Sweden’s commitment to an open, democratic society is also a vulnerability. According to a late 2015 internal memo, Swedish police were instructed not to report externally the ethnic or national origin of suspected criminals. The decision, while an admirable attempt not to stoke racial tensions, has raised suspicion. Many far-right outlets perceived the move as an attempt to cover up what they deemed a migrant crime wave, and the controversy became so salient that the Swedish government had to respond. Now these same websites are targeting the Swedish government over its proposal to restrict the accessibility and distribution of personal sensitive data related to criminal offenses. Sweden’s open and progressive crime reporting practices that discourage unnecessary emphasis on people’s ethnicity or religion allow fake news purveyors to speculate on a suspected criminal’s ethnic background with impunity, as well as manufacture an inflated perception of criminality.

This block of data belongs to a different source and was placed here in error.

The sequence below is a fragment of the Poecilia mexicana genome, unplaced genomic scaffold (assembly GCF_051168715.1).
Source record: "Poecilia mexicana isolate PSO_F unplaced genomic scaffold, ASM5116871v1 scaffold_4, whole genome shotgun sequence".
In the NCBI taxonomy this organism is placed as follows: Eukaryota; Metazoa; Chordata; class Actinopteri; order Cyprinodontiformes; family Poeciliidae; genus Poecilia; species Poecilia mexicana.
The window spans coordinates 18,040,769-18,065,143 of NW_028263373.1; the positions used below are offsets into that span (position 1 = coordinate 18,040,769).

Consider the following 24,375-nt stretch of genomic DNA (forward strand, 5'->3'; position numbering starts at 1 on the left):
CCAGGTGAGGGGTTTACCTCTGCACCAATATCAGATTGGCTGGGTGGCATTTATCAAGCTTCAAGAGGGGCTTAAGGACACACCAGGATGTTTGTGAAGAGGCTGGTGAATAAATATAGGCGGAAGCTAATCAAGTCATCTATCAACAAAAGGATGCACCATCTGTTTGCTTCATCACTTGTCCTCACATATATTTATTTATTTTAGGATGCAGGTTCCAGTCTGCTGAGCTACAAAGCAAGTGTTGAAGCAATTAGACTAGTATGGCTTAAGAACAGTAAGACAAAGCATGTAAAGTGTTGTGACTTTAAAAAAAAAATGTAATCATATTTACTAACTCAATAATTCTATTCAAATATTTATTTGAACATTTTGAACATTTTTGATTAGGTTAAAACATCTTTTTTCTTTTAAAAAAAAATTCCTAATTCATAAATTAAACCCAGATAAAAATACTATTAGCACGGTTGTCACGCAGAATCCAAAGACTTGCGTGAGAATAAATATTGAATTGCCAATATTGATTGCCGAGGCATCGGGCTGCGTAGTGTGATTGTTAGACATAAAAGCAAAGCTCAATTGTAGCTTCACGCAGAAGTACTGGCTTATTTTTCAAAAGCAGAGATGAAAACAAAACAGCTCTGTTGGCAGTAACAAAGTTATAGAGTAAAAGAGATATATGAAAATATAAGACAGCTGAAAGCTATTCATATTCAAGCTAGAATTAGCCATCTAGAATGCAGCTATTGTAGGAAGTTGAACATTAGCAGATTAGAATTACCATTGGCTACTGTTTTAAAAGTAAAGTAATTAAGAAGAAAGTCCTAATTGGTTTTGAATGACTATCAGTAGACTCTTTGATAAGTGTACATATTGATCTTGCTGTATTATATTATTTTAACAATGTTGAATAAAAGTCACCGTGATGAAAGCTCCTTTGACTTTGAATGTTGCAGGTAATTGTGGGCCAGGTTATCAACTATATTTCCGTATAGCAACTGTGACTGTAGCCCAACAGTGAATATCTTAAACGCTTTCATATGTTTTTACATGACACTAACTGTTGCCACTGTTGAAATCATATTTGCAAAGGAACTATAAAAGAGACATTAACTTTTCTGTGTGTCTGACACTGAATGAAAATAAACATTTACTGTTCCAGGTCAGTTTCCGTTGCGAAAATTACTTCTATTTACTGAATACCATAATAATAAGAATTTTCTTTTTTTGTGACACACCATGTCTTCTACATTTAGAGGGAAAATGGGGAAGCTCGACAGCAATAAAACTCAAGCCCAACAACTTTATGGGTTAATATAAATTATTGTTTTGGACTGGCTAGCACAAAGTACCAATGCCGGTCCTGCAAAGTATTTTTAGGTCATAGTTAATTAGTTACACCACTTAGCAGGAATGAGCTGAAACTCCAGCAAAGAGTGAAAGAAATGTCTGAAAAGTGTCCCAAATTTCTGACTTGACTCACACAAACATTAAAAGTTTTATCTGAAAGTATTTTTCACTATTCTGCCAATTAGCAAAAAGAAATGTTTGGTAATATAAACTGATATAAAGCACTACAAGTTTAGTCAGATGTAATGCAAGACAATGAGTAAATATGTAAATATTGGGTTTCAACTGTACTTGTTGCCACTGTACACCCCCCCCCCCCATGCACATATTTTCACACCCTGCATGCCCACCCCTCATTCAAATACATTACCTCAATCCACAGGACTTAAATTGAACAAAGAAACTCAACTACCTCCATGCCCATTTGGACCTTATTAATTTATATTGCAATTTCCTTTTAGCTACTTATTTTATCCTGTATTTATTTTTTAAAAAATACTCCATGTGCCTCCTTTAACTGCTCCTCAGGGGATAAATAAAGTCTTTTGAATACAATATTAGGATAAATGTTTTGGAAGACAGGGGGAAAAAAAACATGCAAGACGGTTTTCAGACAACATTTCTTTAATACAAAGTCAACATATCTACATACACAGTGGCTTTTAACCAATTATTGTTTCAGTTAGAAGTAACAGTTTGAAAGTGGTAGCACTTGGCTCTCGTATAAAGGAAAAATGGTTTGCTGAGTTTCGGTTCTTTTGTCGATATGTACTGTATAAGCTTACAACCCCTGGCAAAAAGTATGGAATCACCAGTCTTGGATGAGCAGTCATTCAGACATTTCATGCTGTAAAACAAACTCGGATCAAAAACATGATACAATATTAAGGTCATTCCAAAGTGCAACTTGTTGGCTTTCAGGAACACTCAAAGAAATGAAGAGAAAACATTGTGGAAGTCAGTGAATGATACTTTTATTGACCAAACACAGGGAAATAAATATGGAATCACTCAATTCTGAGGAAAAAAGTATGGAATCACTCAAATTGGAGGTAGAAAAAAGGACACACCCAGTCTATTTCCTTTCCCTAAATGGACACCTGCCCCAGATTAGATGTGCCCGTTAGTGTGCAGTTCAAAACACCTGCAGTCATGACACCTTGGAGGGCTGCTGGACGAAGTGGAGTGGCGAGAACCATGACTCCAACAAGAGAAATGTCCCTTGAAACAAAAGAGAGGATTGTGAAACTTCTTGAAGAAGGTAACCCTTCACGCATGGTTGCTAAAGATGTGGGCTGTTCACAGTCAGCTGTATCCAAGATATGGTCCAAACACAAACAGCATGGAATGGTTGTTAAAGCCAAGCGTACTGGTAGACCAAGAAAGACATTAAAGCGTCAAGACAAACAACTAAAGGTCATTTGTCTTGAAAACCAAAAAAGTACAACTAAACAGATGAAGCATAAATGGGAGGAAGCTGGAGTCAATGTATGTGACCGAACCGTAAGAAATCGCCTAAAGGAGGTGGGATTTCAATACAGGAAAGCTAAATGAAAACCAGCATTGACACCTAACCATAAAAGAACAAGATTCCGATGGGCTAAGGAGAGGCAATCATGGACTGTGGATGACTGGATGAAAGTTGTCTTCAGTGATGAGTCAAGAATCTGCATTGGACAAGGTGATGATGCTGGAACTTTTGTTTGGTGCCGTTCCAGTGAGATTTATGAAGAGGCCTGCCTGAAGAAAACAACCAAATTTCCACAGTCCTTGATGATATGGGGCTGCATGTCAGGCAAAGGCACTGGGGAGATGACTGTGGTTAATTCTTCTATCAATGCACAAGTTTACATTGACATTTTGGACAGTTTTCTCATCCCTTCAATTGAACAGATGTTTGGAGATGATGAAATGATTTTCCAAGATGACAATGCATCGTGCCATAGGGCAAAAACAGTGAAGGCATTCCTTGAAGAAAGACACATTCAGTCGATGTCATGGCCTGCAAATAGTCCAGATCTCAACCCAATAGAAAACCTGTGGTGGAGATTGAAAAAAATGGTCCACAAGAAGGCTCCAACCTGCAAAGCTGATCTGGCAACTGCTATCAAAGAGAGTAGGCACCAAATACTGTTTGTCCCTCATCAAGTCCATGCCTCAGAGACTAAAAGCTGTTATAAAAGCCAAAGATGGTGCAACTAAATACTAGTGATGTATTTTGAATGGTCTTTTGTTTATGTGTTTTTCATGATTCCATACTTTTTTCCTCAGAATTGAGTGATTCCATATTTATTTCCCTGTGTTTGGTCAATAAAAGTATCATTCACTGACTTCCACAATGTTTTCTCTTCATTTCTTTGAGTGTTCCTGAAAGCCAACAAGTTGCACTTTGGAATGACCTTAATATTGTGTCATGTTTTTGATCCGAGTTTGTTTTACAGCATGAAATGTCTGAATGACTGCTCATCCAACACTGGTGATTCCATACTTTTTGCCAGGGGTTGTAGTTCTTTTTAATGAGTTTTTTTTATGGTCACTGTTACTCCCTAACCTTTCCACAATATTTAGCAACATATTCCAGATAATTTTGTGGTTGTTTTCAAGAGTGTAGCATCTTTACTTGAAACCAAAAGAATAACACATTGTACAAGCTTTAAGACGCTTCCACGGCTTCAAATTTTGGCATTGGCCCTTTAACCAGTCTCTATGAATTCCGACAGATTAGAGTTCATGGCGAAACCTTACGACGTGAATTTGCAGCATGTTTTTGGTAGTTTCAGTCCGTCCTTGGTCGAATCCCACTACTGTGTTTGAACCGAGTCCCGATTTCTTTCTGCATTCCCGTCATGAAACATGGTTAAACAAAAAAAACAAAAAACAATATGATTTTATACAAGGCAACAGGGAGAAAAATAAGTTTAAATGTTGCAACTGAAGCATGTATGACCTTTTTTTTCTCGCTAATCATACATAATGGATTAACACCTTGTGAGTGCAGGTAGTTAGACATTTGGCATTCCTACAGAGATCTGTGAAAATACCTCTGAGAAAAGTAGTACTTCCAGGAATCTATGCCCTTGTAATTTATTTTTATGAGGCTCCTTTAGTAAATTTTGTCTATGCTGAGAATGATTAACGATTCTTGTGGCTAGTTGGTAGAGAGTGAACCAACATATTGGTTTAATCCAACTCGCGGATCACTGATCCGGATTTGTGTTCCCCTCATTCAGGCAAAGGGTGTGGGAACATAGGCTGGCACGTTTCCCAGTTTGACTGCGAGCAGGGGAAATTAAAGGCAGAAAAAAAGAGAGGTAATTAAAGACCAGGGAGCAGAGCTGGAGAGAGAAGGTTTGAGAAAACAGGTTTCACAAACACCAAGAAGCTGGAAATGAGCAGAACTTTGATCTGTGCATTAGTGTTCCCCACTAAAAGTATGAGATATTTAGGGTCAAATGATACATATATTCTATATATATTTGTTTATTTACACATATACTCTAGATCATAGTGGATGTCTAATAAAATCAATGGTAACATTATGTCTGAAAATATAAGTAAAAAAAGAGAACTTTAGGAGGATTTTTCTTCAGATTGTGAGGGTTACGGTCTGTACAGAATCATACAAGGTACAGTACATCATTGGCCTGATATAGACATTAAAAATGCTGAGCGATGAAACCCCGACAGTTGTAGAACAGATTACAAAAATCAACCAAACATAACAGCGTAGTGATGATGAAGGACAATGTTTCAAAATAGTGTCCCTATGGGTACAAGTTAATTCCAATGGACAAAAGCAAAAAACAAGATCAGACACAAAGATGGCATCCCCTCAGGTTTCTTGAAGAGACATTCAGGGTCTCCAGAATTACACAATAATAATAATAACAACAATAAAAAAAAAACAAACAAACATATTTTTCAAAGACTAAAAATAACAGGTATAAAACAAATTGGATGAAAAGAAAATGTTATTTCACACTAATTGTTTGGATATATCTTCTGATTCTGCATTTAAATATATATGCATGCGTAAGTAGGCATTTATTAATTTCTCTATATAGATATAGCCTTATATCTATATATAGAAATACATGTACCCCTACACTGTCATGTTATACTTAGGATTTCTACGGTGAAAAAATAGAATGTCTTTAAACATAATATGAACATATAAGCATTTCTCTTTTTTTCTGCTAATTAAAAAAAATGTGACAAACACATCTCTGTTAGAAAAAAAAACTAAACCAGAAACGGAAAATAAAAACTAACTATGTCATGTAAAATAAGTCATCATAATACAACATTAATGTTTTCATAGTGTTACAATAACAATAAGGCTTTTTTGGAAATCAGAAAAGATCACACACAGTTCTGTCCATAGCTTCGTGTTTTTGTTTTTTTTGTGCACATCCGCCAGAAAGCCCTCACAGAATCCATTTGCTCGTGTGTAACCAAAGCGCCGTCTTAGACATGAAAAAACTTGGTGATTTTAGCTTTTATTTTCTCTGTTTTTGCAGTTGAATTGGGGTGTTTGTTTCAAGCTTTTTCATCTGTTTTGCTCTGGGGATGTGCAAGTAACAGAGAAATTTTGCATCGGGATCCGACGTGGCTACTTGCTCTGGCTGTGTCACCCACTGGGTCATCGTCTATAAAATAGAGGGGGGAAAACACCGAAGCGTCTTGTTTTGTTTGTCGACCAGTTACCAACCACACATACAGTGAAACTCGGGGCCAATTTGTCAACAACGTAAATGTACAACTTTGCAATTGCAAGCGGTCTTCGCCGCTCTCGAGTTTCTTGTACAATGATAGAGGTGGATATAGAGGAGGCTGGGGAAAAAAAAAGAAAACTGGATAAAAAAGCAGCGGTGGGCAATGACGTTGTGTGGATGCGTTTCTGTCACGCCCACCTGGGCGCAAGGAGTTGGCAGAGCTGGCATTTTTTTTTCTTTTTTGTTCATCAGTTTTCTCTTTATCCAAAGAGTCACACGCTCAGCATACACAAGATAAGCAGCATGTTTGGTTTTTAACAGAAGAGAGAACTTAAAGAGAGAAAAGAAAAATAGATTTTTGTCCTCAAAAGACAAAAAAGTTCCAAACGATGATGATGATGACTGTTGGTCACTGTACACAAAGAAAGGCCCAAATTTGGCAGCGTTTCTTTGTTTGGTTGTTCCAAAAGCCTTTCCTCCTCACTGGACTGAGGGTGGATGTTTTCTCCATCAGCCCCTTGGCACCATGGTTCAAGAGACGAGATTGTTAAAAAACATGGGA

These examples illustrate that in a politically and culturally charged media environment, completely fabricated stories packaged to look as if they were published by a reputable news agency and partially true stories sensationalized by ideological or bad-faith actors alike can spread with such a degree of virality that by the time the truth is reported and the fake news fact-checked, the damage is already done. The articles themselves are left uncorrected and continue to be shared and referred back to as cautionary tales of the supposed crime wave and general societal degradation spurred by Muslim immigration and refugee resettlement. They are exceedingly easy to manufacture and disseminate, but difficult to disprove until all facts are available, which can be months or years later.